TheStreet's founder Jim Cramer asked Mollenkopf about the board's choice to turn down a deal that offered $82 a share. The stock was was trading at $62.03, up 3.66%, at the open.
TheStreet's Eric Jhonsa weighed in on Qualcomm's hesitations about the merger back in March: "It's also worth keeping in mind that Broadcom has signaled it plans to restructure Qualcomm's mobile patent-licensing business, which produces over half its operating profit and is embroiled in disputes with Apple and multiple regulators (a dispute with Huawei is reportedly close to being settled). In light of these plans, Broadcom's costly bid for Qualcomm is unlikely to pay off unless Qualcomm's chip business is healthy and growing in the years to come. At least outside of the parts that would be sold off due to antitrust issue or poor growth prospects (for example, Qualcomm's Wi-Fi chip business or NXP's smart card MCU business)."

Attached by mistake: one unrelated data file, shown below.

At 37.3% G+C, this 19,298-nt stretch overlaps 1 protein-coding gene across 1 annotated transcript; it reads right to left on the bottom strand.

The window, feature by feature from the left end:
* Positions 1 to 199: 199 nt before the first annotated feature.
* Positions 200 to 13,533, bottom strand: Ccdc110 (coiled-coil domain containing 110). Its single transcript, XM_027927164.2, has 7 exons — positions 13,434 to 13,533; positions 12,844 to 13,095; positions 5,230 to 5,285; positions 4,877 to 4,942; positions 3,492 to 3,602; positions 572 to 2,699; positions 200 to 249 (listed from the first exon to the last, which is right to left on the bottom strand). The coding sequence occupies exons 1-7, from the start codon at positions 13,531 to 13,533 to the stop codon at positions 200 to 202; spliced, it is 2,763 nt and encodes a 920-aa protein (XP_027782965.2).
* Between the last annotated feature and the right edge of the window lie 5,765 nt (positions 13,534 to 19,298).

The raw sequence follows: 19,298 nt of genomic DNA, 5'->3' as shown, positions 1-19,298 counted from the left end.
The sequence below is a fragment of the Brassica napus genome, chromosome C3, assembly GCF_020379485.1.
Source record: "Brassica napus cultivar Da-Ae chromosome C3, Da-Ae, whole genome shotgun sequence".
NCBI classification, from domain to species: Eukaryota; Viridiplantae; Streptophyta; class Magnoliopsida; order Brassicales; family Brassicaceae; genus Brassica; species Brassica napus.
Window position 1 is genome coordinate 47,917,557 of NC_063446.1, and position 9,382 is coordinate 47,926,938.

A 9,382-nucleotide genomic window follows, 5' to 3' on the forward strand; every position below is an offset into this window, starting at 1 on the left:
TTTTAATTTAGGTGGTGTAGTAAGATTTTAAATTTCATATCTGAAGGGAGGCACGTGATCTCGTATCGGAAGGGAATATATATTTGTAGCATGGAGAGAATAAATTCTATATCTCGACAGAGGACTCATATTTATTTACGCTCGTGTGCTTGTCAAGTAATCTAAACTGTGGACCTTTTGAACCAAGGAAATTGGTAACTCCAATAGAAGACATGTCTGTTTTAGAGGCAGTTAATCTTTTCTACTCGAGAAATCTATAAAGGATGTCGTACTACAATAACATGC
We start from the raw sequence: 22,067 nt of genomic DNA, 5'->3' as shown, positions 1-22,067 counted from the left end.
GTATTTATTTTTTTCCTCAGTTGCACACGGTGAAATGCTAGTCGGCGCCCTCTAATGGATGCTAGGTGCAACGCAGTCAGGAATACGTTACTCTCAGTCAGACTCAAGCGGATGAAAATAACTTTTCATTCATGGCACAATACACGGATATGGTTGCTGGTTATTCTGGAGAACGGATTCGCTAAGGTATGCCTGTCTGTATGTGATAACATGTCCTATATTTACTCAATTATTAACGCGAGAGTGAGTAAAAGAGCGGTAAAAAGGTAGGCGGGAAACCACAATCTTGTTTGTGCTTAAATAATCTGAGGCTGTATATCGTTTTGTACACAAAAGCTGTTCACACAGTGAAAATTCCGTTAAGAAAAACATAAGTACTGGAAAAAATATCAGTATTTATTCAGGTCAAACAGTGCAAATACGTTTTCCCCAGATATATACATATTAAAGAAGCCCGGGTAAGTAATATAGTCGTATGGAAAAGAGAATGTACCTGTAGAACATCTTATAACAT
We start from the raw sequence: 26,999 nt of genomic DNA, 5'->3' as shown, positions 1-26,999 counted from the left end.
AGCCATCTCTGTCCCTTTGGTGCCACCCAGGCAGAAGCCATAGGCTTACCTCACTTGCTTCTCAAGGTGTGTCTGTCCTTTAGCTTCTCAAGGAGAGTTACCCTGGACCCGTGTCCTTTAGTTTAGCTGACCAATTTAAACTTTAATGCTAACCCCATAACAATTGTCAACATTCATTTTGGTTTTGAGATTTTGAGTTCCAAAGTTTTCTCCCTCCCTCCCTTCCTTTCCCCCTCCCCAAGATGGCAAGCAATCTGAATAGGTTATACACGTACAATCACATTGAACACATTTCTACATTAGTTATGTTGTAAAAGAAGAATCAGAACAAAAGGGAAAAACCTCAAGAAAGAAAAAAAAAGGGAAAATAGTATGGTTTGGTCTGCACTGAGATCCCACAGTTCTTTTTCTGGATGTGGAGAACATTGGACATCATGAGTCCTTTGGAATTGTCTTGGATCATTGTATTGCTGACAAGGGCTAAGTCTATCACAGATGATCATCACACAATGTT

Mollenkopf said, "[Qualcomm] is on the front lines for 5G" and that its technology is not being valued as heavily as it could be, so the board had to make a choice.
TheStreet's Chris Nolter pointed out that Qualcomm, while it may not be seeing high share prices right now, has done well throughout transition periods. The company has pitched investors, and U.S. regulators, on its ability to establish itself as a leader in 5G. The cost-cutting, buybacks and resolving the Apple dispute are important elements of the plan to boost the stock.
Follow TheStreet's live blog of the conference here.